The 5 Best Budgeting Methods To Help You Afford Your Dream Life
Here’s the deal:
You need to have a budgeting method that works if you want to stop living paycheck to paycheck, never stress about money again, and be able to afford your dream life.
This is important, though — a budgeting method that works for me, might not work for you.
I’ve rounded up the five best budgeting methods for you to learn about, test out, and use for your finances.
Since starting to budget (using an automated method), I always have enough money for bills, necessities, and fun, I’ve paid off over $6,000 in debt, and have saved more money than I ever thought possible.
If that sounds like something you want for your finances, keep reading to discover the best budgeting method for you!
What are the 5 best budgeting methods?
Throughout this post, we’ll be going over each budgeting method in detail, explaining how to get started, how to set up your budget, and more.
The 5 budgeting methods that we’ll be covering are:
For more in-depth explanations of any of the budgeting methods listed, simply click on their link to be brought to their ultimate guide!
- How To Start Budgeting (When You Don’t Know Where To Start)
- The Automated Budgeting Method (So Your Budget Never Fails!)
- Budget-By-Paycheck: Everything You Need To Know
- The Zero-Based Budget: Take Control Of Your Finances Today
- 50/30/20 Budget: How To Get Started
- The Cash Envelope System: How To Stop Poor Spending Habits
- How To Track Your Budget So It Doesn’t Fail
1. the BUDGET-BY-PAYCHECK BUDGETING METHOD
Budgeting by paycheck is a great budgeting method to get started with because it is simple and straightforward.
With this budgeting method, you’re simply going to create a plan for your money every time you get paid.
To get started, you’re going to need:
1. Your pay schedule (and average take-home pay)
2. Your bill due dates & amounts
3. A calendar
Then, once you’ve gathered your resources, you can plan out your budget by paycheck.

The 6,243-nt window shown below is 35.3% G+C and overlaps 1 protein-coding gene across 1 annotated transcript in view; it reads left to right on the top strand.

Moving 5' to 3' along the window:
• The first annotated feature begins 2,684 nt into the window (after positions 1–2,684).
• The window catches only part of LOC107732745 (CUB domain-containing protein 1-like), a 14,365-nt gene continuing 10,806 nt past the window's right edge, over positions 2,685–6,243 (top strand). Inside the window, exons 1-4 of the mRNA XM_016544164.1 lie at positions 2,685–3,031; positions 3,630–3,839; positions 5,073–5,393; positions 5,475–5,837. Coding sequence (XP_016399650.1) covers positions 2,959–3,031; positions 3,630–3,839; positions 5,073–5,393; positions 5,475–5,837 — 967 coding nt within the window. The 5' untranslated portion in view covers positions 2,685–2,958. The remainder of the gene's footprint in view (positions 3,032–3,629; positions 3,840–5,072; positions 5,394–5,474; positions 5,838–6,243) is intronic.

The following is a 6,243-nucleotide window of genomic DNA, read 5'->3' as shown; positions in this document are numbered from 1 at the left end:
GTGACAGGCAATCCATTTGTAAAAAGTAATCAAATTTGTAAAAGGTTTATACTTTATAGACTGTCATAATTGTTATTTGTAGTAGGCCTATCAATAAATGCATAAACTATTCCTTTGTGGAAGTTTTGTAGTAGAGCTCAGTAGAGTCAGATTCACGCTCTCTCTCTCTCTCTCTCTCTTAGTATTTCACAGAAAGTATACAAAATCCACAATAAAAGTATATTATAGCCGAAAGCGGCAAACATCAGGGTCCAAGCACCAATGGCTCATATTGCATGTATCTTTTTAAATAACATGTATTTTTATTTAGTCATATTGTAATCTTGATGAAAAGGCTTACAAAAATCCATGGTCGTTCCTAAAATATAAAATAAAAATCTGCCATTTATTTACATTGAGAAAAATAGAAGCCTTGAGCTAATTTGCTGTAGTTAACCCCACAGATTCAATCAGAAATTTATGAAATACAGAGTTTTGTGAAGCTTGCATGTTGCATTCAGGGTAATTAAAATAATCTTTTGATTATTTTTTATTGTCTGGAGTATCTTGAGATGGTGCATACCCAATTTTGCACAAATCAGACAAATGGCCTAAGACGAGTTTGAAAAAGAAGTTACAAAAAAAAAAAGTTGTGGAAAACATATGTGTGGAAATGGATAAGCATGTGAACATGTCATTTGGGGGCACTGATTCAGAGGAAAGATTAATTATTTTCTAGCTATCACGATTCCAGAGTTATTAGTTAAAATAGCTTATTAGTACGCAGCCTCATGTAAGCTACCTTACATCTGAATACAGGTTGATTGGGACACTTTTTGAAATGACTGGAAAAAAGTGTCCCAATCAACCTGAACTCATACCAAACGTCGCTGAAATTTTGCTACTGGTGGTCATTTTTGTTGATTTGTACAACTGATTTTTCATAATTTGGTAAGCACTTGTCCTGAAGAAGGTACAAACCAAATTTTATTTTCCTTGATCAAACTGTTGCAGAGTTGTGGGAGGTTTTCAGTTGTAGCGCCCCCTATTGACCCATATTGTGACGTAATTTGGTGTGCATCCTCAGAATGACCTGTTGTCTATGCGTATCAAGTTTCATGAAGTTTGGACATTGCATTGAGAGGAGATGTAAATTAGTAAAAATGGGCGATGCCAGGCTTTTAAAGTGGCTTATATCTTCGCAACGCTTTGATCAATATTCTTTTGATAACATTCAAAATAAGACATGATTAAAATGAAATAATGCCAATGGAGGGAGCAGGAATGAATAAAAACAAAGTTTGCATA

Simply follow these steps:
1. Mark on your calendar each time you will be paid and for how much money
2. Record each time you have a bill due and for how much money on your calendar
Pro Tip: Use different colored pens for each week
It should look like this:
After you’ve filled out your budget by paycheck calendar, you can:
- easily calculate each pay cycles budget
- visualize how much money you have for food, gas, and other necessities
- calculate how much money you’ll need from your last paycheck for next weeks bills (if applicable)
This is what your final budget by paycheck calendar should look like:
(If you prefer a mobile option to budget by paycheck, I highly recommend checking out calendarbudget.com.)
The best part about using a budget by paycheck method is that:
Living paycheck to paycheck isn’t a big deal anymore and you’ll always be able to easily see how much spare money you have for savings, debt repayment, and fun!
A budget by paycheck budgeting method is hands down the easiest!
Contrary to what a budget-by-paycheck may sound like, this budget will help you STOP living paycheck to paycheck. And FAST.
2. THE AUTOMATED BUDGETING METHOD
An automated budgeting method is my current budgeting obsession.
Why do you ask?
Well, when you automate your budget, you can kinda, well, stop budgeting.
This sounds counterintuitive but hear me out:
- ensure you always have the right amount of money in your account for bills
- allow you to automatically save money and pay down debt
- free up money for personal spending